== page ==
For the first time,
engineers at the University of New South Wales (UNSW) have demonstrated that
hydrogen can be released and reabsorbed from a promising storage material,
overcoming a major hurdle to its use as an alternative fuel source.
Researchers from the
Materials Energy Research Laboratory in nanoscale (MERLin) at UNSW have synthesized
nanoparticles of a commonly overlooked chemical compound called sodium
borohydride and encased these inside nickel shells.
nanostructure has demonstrated remarkable hydrogen storage properties,
including the release of energy at much lower temperatures than previously
“No one has ever tried
to synthesize these particles at the nanoscale because they thought it was too
difficult, and couldn’t be done. We’re the first to do so, and demonstrate that
energy in the form of hydrogen can be stored with sodium borohydride at
practical temperatures and pressures,” says Kondo-Francois Aguey-Zinsou
from the School of Chemical Engineering at UNSW.
Considered a major a
fuel of the future, hydrogen could be used to power buildings, portable
electronics, and vehicles—but this application hinges on practical storage
known as borohydrides (including lithium and sodium compounds) are known to be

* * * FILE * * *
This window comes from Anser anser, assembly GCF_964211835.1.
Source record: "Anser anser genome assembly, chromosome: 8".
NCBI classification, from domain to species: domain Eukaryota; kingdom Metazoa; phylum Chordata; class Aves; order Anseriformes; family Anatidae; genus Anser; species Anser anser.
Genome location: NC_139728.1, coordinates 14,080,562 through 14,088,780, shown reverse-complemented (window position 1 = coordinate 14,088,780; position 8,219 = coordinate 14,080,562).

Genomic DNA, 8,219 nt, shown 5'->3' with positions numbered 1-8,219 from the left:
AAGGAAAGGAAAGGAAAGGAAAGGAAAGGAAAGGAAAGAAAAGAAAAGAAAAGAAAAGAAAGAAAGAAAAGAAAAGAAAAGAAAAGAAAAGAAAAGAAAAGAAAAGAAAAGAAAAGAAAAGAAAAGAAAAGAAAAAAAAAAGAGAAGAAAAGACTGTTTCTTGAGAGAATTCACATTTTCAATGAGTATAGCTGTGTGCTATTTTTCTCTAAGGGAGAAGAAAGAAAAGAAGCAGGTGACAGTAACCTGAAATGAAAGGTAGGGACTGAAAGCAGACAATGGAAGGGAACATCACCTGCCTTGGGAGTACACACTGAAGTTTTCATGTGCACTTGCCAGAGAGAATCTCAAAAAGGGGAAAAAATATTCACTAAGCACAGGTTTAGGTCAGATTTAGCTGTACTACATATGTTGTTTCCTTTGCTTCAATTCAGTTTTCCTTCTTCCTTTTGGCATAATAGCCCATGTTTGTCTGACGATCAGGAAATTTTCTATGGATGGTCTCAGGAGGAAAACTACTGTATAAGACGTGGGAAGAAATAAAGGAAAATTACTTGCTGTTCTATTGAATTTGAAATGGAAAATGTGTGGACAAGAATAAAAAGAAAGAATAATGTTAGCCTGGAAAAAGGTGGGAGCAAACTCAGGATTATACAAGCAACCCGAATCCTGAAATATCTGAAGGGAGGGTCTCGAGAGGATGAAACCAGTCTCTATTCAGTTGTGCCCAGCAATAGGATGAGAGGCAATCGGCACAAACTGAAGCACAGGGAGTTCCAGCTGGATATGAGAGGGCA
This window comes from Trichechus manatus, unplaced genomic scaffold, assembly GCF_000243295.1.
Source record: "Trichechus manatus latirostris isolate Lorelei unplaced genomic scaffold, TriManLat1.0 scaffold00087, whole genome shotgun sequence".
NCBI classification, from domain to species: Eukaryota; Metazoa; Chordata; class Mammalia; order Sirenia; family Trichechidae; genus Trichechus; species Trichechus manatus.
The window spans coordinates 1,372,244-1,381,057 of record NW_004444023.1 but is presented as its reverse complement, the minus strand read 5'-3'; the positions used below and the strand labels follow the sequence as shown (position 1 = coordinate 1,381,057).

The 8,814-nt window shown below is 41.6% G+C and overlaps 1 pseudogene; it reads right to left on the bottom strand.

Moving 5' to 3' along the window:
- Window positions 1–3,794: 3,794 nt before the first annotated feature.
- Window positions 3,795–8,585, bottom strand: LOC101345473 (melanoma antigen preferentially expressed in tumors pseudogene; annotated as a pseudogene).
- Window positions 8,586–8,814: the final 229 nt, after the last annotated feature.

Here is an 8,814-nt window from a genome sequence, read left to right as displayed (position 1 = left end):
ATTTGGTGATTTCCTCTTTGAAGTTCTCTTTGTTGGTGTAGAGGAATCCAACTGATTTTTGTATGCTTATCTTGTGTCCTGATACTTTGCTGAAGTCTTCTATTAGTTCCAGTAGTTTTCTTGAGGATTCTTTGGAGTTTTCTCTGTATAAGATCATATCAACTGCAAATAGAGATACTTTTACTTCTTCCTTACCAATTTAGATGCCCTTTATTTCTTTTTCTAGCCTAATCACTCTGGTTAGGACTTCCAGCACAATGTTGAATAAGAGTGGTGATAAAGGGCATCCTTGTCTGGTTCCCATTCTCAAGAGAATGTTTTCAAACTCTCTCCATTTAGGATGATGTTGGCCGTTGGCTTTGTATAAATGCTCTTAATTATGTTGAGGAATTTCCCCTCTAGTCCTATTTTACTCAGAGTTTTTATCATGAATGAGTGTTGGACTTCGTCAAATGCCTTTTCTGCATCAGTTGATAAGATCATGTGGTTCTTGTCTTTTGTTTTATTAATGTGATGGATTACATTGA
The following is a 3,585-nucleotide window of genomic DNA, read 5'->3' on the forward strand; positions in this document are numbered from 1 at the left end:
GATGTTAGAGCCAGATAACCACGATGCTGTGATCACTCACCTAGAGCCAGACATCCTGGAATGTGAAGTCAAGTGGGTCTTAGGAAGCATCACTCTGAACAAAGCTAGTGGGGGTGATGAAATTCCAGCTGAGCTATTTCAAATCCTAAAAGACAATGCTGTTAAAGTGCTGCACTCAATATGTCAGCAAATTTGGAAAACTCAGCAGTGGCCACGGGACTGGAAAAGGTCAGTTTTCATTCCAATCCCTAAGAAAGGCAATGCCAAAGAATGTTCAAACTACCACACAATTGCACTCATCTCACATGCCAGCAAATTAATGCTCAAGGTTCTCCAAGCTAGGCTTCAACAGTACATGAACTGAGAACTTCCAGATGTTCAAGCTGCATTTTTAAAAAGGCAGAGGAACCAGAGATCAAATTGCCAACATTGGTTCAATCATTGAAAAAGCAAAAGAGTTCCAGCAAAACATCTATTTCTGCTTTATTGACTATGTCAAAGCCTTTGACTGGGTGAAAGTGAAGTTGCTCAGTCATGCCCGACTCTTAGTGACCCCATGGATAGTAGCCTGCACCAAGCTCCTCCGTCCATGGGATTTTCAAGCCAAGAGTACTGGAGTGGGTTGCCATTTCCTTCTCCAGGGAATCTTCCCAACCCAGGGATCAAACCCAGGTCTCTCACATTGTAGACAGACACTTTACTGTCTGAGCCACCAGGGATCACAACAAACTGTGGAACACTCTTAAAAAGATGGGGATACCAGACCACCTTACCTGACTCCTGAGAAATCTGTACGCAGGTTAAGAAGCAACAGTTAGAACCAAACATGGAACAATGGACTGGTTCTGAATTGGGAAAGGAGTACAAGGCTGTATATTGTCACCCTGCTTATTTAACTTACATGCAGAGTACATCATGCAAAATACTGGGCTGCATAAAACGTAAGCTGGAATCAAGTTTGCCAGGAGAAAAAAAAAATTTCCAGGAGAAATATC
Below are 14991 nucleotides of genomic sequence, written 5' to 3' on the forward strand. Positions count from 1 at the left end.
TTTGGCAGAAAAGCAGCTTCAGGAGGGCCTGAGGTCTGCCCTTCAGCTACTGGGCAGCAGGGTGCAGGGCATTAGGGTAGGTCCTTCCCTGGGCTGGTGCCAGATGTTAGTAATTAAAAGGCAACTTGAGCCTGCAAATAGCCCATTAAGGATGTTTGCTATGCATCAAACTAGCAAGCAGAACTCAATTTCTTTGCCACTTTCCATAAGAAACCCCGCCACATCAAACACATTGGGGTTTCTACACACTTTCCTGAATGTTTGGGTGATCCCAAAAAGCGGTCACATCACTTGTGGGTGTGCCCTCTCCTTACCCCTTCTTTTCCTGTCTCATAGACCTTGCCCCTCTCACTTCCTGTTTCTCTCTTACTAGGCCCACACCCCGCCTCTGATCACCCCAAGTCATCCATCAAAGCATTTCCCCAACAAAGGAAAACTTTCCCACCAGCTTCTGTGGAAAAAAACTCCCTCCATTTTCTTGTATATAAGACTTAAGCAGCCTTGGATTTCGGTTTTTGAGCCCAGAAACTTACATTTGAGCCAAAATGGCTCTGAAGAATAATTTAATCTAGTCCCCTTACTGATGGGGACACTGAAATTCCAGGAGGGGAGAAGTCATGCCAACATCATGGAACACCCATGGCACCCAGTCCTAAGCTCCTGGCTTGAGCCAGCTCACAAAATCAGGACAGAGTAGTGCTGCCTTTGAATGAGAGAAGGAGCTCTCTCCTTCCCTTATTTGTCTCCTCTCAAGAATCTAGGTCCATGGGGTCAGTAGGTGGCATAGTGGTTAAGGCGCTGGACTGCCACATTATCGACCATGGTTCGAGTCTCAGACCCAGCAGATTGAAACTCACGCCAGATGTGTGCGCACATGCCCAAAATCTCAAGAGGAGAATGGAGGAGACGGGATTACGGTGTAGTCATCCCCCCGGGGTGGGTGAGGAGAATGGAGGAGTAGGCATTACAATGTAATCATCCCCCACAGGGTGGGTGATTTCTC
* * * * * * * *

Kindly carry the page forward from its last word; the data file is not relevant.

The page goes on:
effective storage materials, but it was believed that once the energy was
released it could not be reabsorbed—a critical limitation. This perceived “irreversibility” means there has been little focus on sodium borohydride.
However, the result, published in ACS Nano, demonstrates
for the first time that reversibility is indeed possible using a borohydride
material by itself and could herald significant advances in the design of novel
hydrogen storage materials.
“By controlling the
size and architecture of these structures we can tune their properties and make
them reversible—this means they can release and reabsorb hydrogen,”
says Aguey-Zinsou, lead author on the paper. “We now have a way to tap
into all these borohydride materials, which are particularly exciting for
application on vehicles because of their high hydrogen storage capacity.”
observed remarkable improvements in the thermodynamic and kinetic properties of
their material. This means the chemical reactions needed to absorb and release
hydrogen occurred faster than previously studied materials, and at significantly
reduced temperatures—making possible application far more practical.
In its bulk form,
sodium borohydride requires temperatures above 550 C just to release hydrogen.
Even on the nanoscale the improvements were minimal. However, with their
core-shell nanostructure, the researchers saw initial energy release happening
at just 50 C, and significant release at 350 C.
“The new materials
that could be generated by this exciting strategy could provide practical
solutions to meet many of the energy targets set by the U.S. Department of
Energy,” says Aguey-Zinsou. “The key thing here is that we’ve opened the
Source: University of New South Wales